The Fenwick Island Charter & Ordinance Committee isn’t entirely comfortable with a proposed freeboard ordinance. In fact, the group was split on March 8 on whether they agreed with the law as written.
The town council has already approved the first reading of the ordinance that would permit buildings to be 18 to 24 inches taller if they provide 18 to 24 inches of freeboard underneath, building from a higher point to reduce flood impacts.
Freeboard is the additional amount of height above the Base Flood Elevation that a building’s lowest floor is elevated or flood-proofed. (For instance, people might be required to start their homes 7 feet in the air, but they could include 2 feet of freeboard and start at 9 feet instead. The ordinance would let them exceed the Town’s 30-foot height limit, so they wouldn’t lose 2 feet of living space as a result of adding freeboard underneath.)
Committee members Bill Weistling, Diane Tingle and Winnie Lewis support the legislation, while Buzz Henifin, Doug Lopez and Mike Quinn voted against supporting it as written.
Although Ben Waide and Roy Williams were absent from the meeting, the remaining C&O members hypothesized that the vote might have remained split, even with full attendance.
Because the 30-foot height limit has been on the books since the 1970s, “This is a point of passion,” said Lopez, adding that he wants the Town to move forward very deliberately so residents feel well-informed and well-represented.
He warned that public perception may be negative, because the ordinance change process is occurring in winter, when part-time residents are usually away. Plus, people only have a few weeks to form an opinion before the anticipated April 1 public hearing.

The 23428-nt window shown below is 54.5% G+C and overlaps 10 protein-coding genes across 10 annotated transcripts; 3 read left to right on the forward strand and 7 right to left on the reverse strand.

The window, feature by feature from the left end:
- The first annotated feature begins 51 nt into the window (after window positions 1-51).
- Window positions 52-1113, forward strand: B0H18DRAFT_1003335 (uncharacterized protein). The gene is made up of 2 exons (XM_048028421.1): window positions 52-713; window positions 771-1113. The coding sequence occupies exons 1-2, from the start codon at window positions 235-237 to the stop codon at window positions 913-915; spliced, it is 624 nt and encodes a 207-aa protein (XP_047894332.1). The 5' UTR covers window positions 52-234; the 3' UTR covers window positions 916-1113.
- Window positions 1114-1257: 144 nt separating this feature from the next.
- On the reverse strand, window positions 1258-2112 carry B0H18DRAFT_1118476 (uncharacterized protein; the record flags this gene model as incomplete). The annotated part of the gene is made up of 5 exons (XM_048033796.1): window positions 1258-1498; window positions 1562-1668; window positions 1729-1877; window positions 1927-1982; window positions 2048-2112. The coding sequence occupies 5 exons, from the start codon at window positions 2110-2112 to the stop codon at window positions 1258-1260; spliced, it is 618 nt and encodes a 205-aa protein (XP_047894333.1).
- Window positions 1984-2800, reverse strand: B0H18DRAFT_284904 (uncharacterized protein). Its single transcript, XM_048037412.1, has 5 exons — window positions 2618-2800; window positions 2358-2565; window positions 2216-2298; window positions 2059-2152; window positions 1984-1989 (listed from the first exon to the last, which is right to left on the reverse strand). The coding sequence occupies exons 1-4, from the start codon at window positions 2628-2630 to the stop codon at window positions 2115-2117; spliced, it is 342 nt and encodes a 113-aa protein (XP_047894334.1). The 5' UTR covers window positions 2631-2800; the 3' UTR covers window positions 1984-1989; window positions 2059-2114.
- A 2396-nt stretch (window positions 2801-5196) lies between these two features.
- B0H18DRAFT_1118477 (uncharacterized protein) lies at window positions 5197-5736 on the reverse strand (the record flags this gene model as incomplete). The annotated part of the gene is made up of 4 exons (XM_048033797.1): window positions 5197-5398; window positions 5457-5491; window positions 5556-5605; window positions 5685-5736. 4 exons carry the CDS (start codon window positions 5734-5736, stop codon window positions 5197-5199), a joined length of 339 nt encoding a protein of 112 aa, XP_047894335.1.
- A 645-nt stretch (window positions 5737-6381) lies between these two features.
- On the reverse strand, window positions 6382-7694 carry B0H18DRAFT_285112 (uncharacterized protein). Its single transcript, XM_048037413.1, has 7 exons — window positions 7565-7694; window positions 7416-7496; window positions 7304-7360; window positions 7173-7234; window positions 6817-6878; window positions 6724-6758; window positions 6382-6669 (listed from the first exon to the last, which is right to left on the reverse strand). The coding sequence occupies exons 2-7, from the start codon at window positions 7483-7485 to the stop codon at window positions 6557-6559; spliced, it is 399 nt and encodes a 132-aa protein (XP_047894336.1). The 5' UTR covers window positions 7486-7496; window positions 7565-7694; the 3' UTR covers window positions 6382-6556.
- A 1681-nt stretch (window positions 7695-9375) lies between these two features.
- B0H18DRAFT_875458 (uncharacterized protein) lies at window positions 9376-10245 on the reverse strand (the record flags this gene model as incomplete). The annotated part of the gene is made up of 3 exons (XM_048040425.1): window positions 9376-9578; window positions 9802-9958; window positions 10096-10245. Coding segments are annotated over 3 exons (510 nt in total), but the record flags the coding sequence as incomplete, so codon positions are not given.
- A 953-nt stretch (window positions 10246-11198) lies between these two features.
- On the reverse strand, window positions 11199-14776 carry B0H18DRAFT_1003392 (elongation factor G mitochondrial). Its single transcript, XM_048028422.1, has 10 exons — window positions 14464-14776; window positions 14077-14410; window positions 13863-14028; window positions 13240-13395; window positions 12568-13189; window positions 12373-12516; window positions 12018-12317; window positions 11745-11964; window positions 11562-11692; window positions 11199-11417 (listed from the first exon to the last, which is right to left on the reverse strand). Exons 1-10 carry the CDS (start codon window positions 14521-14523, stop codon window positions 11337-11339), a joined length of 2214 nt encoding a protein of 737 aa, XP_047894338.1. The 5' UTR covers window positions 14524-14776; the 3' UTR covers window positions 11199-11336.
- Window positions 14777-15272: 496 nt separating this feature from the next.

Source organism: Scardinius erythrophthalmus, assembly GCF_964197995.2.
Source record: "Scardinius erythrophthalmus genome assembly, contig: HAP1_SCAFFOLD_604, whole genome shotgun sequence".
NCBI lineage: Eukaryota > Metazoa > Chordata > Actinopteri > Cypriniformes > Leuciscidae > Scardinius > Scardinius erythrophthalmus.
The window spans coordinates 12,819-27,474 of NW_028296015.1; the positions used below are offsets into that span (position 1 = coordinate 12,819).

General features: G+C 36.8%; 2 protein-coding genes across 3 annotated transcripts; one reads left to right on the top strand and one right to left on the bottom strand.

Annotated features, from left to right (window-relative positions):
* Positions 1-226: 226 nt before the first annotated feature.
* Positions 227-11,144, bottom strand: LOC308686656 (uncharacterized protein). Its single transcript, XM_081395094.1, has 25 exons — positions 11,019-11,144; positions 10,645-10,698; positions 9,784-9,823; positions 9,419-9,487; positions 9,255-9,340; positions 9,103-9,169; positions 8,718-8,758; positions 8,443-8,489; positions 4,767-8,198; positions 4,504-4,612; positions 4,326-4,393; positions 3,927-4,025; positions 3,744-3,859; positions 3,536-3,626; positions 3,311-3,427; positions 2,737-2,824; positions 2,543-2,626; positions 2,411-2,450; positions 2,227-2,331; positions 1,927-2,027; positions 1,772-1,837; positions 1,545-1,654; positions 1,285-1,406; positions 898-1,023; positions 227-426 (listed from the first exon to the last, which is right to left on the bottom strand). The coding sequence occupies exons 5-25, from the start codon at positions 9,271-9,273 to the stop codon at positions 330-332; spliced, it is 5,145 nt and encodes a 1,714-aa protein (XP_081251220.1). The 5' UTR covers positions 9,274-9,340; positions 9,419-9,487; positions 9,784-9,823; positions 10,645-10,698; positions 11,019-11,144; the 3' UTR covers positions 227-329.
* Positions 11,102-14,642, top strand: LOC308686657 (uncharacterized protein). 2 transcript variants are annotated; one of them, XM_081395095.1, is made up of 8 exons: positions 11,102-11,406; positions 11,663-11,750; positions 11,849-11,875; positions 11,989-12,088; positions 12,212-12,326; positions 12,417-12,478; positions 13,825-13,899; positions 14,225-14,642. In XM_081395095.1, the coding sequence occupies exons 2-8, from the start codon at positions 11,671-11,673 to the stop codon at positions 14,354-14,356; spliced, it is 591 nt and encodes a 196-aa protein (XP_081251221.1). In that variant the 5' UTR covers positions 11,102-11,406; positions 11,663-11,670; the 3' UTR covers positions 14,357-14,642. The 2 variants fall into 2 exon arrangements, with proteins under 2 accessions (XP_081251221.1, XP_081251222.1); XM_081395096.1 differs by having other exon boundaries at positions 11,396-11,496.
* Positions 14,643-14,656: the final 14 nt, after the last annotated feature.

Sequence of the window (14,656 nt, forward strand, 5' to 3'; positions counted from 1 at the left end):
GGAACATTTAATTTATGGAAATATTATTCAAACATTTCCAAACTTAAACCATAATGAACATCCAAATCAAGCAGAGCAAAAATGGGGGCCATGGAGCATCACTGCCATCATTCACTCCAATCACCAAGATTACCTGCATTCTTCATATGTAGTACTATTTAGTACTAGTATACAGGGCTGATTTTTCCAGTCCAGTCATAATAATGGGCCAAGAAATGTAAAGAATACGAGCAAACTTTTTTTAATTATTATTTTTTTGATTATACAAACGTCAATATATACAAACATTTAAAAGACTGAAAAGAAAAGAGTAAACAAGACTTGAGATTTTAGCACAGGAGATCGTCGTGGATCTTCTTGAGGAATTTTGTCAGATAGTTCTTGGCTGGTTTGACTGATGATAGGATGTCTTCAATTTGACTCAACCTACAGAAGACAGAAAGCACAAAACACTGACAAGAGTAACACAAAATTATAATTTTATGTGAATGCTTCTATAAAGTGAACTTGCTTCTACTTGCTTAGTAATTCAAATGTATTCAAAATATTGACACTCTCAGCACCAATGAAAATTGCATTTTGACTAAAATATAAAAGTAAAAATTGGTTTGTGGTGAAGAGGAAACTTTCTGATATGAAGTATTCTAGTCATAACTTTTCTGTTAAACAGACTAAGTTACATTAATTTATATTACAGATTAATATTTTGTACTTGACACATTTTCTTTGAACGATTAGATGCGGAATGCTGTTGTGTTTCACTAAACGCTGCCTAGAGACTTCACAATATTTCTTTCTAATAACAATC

“Are we gonna drive a nail in with a sledge hammer or a regular hammer?” Lopez asked, regarding the best way to approach the ordinance change. “What problem are we facing that we need to fix?”
Lopez loosely estimated that the new rule would only benefit about 15 percent of the town, based on his reading of the FEMA floodplain maps.
Other houses must also adhere to stricter building standards, based on Fenwick Island’s own imposed Limit of Moderate Wave Action (LMWA) line, said Building Official Patricia Schuchman. Fenwick already requires those houses to be built as if they were in a more hazardous flooding zone.
Although the flood insurance benefits have been cited as a perk to building houses with more freeboard, some people said that’s not universal. Their insurance companies wouldn’t give a discount for 2 feet of freeboard in the AO flood zone.
Town Manager Merritt Burke IV reminded C&O members that flood zone designations aren’t permanent, and they’re very unlikely to ever decrease in severity again.
“The maps we’re discussing aren’t set in stone. Don’t ever get used to a certain zone,” Burke said.
“We’re gonna have a very small percentage who benefit,” Lopez said. “Let’s just call it what it is: raising the height.”
“We’re not raising it regardless. They still have to have the 18 to 24 inches” of freeboard underneath, Tingle had said earlier.
Quinn brought up the eligibility of houses to gain freeboard/height. A recent Town survey only referred to freeboard for new construction. The draft ordinance does not have that limit.
“I thought this was for new buildings only when we discussed it [previously],” Quinn said.
That’s true, Weistling said. “We can discuss that and change it at council.”
(When he was asked the same question at the March 4 council meeting, Weistling said the topic would be addressed at the March 8 C&O meeting.)